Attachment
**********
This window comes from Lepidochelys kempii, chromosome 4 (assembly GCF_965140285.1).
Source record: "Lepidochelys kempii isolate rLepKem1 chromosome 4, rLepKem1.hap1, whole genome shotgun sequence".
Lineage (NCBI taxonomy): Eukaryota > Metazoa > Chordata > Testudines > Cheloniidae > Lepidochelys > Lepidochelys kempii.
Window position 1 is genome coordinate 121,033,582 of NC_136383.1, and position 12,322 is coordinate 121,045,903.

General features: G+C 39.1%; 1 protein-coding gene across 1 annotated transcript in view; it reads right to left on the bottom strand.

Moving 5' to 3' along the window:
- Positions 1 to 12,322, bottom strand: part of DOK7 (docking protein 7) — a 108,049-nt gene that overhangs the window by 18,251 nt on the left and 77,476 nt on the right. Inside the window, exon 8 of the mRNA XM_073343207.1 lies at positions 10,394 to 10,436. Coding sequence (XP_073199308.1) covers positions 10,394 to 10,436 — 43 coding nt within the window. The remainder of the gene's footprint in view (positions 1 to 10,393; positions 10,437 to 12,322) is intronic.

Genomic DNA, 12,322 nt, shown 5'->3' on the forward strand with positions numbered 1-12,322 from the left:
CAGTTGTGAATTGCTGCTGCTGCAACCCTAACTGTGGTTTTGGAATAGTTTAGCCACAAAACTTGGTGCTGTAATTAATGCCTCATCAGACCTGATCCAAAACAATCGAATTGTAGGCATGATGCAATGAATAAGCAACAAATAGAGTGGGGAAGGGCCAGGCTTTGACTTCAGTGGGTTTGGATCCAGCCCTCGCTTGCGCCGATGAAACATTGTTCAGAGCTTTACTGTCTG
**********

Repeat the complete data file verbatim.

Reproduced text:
This window comes from Lepidochelys kempii, chromosome 4 (assembly GCF_965140285.1).
Source record: "Lepidochelys kempii isolate rLepKem1 chromosome 4, rLepKem1.hap1, whole genome shotgun sequence".
Lineage (NCBI taxonomy): Eukaryota > Metazoa > Chordata > Testudines > Cheloniidae > Lepidochelys > Lepidochelys kempii.
Window position 1 is genome coordinate 121,033,582 of NC_136383.1, and position 12,322 is coordinate 121,045,903.

General features: G+C 39.1%; 1 protein-coding gene across 1 annotated transcript in view; it reads right to left on the bottom strand.

Moving 5' to 3' along the window:
- Positions 1 to 12,322, bottom strand: part of DOK7 (docking protein 7) — a 108,049-nt gene that overhangs the window by 18,251 nt on the left and 77,476 nt on the right. Inside the window, exon 8 of the mRNA XM_073343207.1 lies at positions 10,394 to 10,436. Coding sequence (XP_073199308.1) covers positions 10,394 to 10,436 — 43 coding nt within the window. The remainder of the gene's footprint in view (positions 1 to 10,393; positions 10,437 to 12,322) is intronic.

Genomic DNA, 12,322 nt, shown 5'->3' on the forward strand with positions numbered 1-12,322 from the left:
CAGTTGTGAATTGCTGCTGCTGCAACCCTAACTGTGGTTTTGGAATAGTTTAGCCACAAAACTTGGTGCTGTAATTAATGCCTCATCAGACCTGATCCAAAACAATCGAATTGTAGGCATGATGCAATGAATAAGCAACAAATAGAGTGGGGAAGGGCCAGGCTTTGACTTCAGTGGGTTTGGATCCAGCCCTCGCTTGCGCCGATGAAACATTGTTCAGAGCTTTACTGTCTG